Do You Have The Canning Basics Covered?
Canning or jamming is the process of preserving food. It’s a great way to save on groceries, build food storage, and have home-grown vegetables deep into winter. Not only will it help you save on your grocery bill, but it can be a fun activity that brings the whole family together. It’s not hard to learn, either — we’ll give you the basics.
What You’ll Need:
- Jars, rings, and lids
- Canning set (includes wide-mouth funnel, tongs, magnetic lid lifter, and jar lifter)
- Stock Pot – 32 qt. or 42 qt.
- Jar Lid Rack (optional)
You can find an assortment of canning supplies and equipment here.
Get a Recipe
Trying to can food without a recipe is risky business. Not only do you risk wasting your time and efforts on a product you won’t like, but you could potentially put your family’s health at risk if you don’t have specific instructions. Find an expert or search the internet for tasty recipes.
Here are some of our top picks:
Don’t like any of these recipes? Search this awesome website: http://www.freshpreserving.com/recipes/.
Sterilize Your Jars
Skip this step and you might find yourself sick for days. Remember to always sterilize your jars, rings, and lids. To do this, place everything in a stock pot full of boiling water and let it sit for a few minutes, using a jar rack if you have one. The heat kills illness-causing bacteria living on the jar.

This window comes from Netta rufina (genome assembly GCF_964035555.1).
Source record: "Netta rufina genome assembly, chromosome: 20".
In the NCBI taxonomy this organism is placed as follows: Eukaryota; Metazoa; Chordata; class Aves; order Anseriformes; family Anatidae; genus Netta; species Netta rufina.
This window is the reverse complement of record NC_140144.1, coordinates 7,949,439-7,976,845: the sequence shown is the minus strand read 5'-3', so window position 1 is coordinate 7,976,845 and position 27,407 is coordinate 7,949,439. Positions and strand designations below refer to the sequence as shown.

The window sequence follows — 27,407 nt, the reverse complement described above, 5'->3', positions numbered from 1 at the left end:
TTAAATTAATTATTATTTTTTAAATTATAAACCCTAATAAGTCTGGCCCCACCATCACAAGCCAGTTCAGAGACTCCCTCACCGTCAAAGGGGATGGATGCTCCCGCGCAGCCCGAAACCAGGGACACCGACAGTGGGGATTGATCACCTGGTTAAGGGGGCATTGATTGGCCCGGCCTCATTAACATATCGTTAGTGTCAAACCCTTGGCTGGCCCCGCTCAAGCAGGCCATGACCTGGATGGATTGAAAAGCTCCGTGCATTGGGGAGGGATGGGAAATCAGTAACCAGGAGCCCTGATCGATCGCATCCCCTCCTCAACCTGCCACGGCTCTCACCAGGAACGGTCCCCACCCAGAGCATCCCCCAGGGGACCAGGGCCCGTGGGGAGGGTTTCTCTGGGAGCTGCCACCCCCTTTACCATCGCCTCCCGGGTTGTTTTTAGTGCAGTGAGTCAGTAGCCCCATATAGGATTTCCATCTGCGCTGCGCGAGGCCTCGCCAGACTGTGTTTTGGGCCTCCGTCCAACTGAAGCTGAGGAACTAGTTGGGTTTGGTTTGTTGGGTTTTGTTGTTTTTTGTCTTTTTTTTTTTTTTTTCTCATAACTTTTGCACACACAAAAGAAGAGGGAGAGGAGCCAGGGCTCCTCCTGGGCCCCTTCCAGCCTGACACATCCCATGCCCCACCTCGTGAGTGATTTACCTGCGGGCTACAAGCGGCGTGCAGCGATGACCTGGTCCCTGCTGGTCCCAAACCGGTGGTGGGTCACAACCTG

After your jars, lids, etc. have boiled for a few minutes, lift them out with tongs or a jar lifter and set them on a clean towel or tablecloth to cool.
Follow the Recipe
If you properly followed your recipe and sterilized everything, then you’re ready to fill your jars. Take your wide-mouth funnel and start pouring food into your jars. Then wipe the top and outside rim of the jar with a clean paper towel. Place the lid on the jar and screw on the ring.
Place your filled jars back into a pot of water and bring it to a boil. The timing varies depending on the recipe. When they’re done boiling, use your tongs or jar lifter to take the jars out and allow them to cool. Heat will leave the jar, taking the air with it. This causes the lid to suction to the rim.
Test & Store
Test each jar to make sure you seal has held. Lift up on the lid — if the seal is secure, the lid should hold the jar’s weight. If it holds, you’re good to put the jar into storage. If not, do not store the jar; the food will be prone to spoiling and illness-causing bacteria.
Depending on your recipe, canned food will stay persevered for six months to a year. This is prefect for anyone with a garden who wants to have home-grown vegetables into the fall and winter seasons.
Here’s a Video
Need to see someone else do it first? Watch this short video! If this blog post was helpful, follow us and share this post on social media!